Size is 295x195mm, portrait, saddle stitched. It has a 4pp cover printed on Omnia 320gsm with a 36pp text on Omnia 150gsm. The job was a limited run of 250 copies and was printed digitally on a Xerox 1000. You may have spotted from the pics that there's an 8pp 'dustjacket' - which was litho printed (because the format was too large for digital) which was also printed on Omnia 200gsm - and as you can see from the pic below, the saddle stitching was covered up by a 4mm square "spine" formed on the dustjacket by parallel creases. Very simple and effective.
Creative Director at The Grid is Johnathan Collins and the designer on the project is Lewis Dace. Print is by Bermondsey based printer Scanplus (Dan Cattle). 

Jennifer Inglis - Style Crusader blog: http://www.thestylecrusader.org/
Sandra Hagelstam - Five inch and up blog: http://5inchandup.blogspot.com/
Damon Heath Photography:http://damonheath.com/
Posted by Justin Hobson 17.02.2012

Thursday, 16 February 2012

Picasso and Modern British Art

Pablo Picasso
The Three Dancers 1925
Tate © Succession Picasso/DACS 2011
This Monday I was invited to the press view of this major new exhition at Tate Britain. Unfortunately I was unable to go but it certainly requires a mention here...

"Picasso and Modern British Art explores his extensive legacy and influence on British art, how this played a role in the acceptance of modern art in Britain, alongside the fascinating story of Picasso’s lifelong connections to and affection for this country.

It brings together over 150 spectacular artworks, with over 60 stunning Picassos including sublime paintings from the most remarkable moments in his career, such as Weeping Woman 1937 and The Three Dancers 1925.

Picasso and Modern British Art is the first exhibition to trace Picasso’s rise in Britain as a figure of both controversy and celebrity. From his London visit in 1919, working on the scenery and costumes for Diaghilev’s ballet The Three Cornered Hat; to his post-war reputation and political appearances; leading up to the phenomenally successful 1960 Tate exhibition.

Full of beautiful and inspirational artworks, this exhibition is an unmissable treat and a fascinating insight into how British art became modern"
Pablo Picasso Nude Woman in a Red Armchair 1932
 © Succession Picasso/DACS, London 2011. Tate
The exhibition is on from today until 5th July 2012.
...and thanks to the Tate press office for inviting me.

Posted by Justin Hobson16.02.2012

Wednesday, 15 February 2012

Mythology from Annoushka

This is one of the teeniest little jobs that I've worked on! It is only 64mm square. It is a piece of literature for boutique jewellery brand, Annoushka. The job is made up of 16 individual leaves in CMYK plus 2 extra leaves of trace paper printed in one colour with the original design illustrations of the jewellery range. The whole thing is held together with a brass rivet on which the pages spin round.
It is printed on our lovely Omnia 120gsm which reproduces the gold and amulets beautifully. The other thing worth pointing out is that when I was discussing the project in the early stages with the designer, I was able to make up a dummy ....because we have a riveting machine in our sample room - how about that!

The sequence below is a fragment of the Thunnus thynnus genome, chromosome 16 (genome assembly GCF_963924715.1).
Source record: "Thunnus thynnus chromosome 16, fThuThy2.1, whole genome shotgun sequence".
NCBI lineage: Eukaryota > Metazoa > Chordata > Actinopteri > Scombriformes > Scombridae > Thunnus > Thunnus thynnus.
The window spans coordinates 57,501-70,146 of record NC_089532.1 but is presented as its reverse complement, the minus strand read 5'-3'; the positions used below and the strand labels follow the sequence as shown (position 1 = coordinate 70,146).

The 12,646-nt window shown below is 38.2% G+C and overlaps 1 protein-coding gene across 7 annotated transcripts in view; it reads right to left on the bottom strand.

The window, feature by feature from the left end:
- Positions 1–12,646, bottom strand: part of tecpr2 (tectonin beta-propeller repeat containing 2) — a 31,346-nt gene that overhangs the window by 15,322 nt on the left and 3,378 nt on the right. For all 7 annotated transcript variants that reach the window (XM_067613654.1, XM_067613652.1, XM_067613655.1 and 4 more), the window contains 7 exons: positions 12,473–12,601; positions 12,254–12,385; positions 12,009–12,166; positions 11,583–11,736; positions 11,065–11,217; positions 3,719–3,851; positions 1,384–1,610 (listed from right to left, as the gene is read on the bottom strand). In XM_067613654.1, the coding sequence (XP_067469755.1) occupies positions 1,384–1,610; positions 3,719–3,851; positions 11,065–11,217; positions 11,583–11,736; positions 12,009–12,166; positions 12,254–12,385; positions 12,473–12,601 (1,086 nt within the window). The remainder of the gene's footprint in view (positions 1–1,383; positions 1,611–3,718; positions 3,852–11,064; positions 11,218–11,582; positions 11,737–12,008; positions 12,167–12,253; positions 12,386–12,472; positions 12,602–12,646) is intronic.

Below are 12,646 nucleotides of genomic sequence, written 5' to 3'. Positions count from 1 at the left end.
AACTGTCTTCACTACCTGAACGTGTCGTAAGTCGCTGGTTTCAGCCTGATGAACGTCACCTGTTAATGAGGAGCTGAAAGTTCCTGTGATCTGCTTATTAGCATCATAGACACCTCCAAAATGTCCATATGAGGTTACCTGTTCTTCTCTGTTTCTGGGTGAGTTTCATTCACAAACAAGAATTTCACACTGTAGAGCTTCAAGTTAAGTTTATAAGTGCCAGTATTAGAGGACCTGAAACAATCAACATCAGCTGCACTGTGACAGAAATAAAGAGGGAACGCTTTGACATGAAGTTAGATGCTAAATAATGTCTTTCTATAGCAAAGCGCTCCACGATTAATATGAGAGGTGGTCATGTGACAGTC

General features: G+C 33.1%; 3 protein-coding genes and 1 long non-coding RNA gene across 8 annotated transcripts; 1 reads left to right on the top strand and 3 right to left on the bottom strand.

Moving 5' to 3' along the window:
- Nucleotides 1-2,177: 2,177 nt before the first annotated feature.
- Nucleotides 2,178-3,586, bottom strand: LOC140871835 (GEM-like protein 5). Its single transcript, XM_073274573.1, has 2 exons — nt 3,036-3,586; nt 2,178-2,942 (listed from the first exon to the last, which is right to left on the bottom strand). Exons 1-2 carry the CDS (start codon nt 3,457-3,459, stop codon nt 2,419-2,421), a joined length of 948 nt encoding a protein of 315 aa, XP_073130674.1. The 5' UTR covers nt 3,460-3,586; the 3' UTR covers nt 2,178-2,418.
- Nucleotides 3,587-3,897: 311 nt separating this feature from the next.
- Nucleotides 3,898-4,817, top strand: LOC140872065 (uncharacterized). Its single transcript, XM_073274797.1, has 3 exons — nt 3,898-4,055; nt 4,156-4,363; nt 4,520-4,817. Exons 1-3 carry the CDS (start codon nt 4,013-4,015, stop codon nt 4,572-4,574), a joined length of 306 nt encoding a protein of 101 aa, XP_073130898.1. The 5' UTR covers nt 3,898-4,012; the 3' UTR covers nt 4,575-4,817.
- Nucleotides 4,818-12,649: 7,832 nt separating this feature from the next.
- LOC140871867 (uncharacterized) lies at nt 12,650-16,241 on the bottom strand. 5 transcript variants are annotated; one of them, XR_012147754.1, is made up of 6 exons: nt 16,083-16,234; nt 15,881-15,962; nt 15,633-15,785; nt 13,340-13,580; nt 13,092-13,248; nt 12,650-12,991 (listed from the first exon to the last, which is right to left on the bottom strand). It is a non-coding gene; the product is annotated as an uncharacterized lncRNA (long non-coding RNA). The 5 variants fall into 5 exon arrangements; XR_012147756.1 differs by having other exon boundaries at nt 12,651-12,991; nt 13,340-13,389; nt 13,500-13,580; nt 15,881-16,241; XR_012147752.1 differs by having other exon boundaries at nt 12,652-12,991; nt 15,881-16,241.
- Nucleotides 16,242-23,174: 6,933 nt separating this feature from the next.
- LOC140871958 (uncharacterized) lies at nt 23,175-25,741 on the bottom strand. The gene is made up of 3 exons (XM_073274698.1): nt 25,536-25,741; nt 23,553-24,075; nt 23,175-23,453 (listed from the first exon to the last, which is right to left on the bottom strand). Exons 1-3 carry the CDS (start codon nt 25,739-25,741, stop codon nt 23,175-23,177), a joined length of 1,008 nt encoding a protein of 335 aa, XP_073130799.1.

Designer on the project is Jennifer Campbell-Colquhoun. Printing (...and the tricksy little rivets!) is by Push.
Posted by Justin Hobson 15.02.2012 

Tuesday, 14 February 2012

Linotype: The Film

Now I'm not a great one for reading film reviews, but here's one that I found tucked away on the Printweek.com site which I read with great interest....

Review - Linotype: The Film

Published in PRINTWEEK  By James Chase  Thursday, 09 February 2012

Tucked away from the roar of the Super Bowl, a rather more unassuming event is taking place on New York's 23rd Street - the world premiere of Linotype: The Film. This narrative may be comparatively modest but its subject was world-changing:

It’s Friday night in the Big Apple and Super Bowl weekend is underway. Local heroes the New York Giants are preparing for battle against perennial foes the New England Patriots in Sunday’s big showdown and the whole place is buzzing

Meanwhile, down on 23rd Street, a much smaller crowd, of maybe 250 hardcore fans, is assembling for a very different occasion. But their enthusiasm, passion, loyalty and commitment is no less intense. If any of them gives a damn about the Super Bowl at all, they don’t show it.

Tonight, the School of Visual Arts Theatre is hosting the world premiere of Linotype: The Film and, in the first of the evening’s many thrills, Steven Heller takes the stage for the opening remarks. Author, curator, lecturer and an art director of The New York Times for 33 years, Heller is something of a typographical cult hero in these parts. They lap him up.

Just five words in and, already, I am out of my depth. "Is Etaoin Shrdlu here tonight?" Heller asks. Immediately, around a third of the audience squeals with delight and – just like that – the tone is set for the rest of the evening. Etaoin Shrdlu spells out the first two rows, or rather columns, of keys on a Linotype machine. They represent the most common 12 letters of the English language, in approximate order of popularity. Apparently, one of the more common outcomes of the "90 or so things that can go wrong with a linotype machine" was the rogue appearance of these two words in a row of printed type. Mr Shrdlu, it seems, has long been a part of typesetting folklore, and don’t this lot just know it.